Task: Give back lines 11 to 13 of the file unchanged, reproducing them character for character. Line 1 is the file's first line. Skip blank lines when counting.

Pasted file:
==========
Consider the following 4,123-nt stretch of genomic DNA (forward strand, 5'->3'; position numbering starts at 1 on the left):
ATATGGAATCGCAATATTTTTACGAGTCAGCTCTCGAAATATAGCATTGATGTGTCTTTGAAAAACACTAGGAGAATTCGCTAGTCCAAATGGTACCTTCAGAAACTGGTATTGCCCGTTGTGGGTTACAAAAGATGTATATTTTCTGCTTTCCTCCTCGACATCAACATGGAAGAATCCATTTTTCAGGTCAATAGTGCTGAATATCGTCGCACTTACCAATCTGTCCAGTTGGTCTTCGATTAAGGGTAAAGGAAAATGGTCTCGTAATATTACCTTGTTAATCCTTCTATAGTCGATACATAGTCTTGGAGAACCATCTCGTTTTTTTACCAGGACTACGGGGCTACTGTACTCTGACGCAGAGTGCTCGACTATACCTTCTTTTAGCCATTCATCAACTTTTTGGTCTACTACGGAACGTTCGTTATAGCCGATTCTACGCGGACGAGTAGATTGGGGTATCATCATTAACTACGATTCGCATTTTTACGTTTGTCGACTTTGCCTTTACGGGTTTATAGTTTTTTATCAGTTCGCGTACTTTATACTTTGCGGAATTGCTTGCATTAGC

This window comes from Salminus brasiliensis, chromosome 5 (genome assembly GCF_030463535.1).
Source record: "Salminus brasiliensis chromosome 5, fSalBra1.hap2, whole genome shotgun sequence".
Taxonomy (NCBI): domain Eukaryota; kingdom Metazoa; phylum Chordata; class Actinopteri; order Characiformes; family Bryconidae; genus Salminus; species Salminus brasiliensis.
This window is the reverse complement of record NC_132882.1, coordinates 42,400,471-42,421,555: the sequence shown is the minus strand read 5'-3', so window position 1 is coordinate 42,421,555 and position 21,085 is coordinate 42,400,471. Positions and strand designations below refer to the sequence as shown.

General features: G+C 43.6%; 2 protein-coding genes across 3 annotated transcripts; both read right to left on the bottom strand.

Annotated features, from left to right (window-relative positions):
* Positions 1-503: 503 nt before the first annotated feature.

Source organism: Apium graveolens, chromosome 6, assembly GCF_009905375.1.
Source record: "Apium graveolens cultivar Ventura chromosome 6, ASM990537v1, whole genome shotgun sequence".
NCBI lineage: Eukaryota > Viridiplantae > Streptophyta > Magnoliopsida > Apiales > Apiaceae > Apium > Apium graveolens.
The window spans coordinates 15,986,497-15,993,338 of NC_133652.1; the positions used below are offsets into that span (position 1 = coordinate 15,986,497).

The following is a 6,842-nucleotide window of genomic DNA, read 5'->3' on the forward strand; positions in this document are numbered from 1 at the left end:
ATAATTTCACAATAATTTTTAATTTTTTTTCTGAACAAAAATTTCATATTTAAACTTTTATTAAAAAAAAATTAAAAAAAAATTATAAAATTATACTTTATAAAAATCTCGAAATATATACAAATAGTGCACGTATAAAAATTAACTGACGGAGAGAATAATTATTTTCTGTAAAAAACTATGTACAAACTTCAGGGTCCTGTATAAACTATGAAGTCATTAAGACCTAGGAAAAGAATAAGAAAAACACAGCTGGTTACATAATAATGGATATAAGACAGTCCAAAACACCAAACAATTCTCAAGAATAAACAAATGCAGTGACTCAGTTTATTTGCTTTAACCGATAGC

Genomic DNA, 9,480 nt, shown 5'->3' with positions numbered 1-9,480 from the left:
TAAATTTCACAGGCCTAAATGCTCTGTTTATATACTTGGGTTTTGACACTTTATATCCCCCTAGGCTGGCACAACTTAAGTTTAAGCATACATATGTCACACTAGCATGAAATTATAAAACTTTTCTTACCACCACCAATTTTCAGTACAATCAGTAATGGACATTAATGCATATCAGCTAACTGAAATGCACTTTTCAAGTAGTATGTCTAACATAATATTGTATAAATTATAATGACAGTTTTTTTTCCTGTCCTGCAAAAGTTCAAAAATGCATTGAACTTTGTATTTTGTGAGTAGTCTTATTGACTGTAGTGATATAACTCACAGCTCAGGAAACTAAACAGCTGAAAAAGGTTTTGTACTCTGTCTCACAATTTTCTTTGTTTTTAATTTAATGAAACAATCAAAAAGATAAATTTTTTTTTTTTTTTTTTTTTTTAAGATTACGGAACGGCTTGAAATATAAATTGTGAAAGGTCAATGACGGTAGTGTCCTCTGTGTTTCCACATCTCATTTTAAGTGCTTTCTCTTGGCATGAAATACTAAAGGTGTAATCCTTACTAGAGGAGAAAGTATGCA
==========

Source record: "Apium graveolens cultivar Ventura chromosome 6, ASM990537v1, whole genome shotgun sequence".
NCBI lineage: Eukaryota > Viridiplantae > Streptophyta > Magnoliopsida > Apiales > Apiaceae > Apium > Apium graveolens.
The window spans coordinates 15,986,497-15,993,338 of NC_133652.1; the positions used below are offsets into that span (position 1 = coordinate 15,986,497).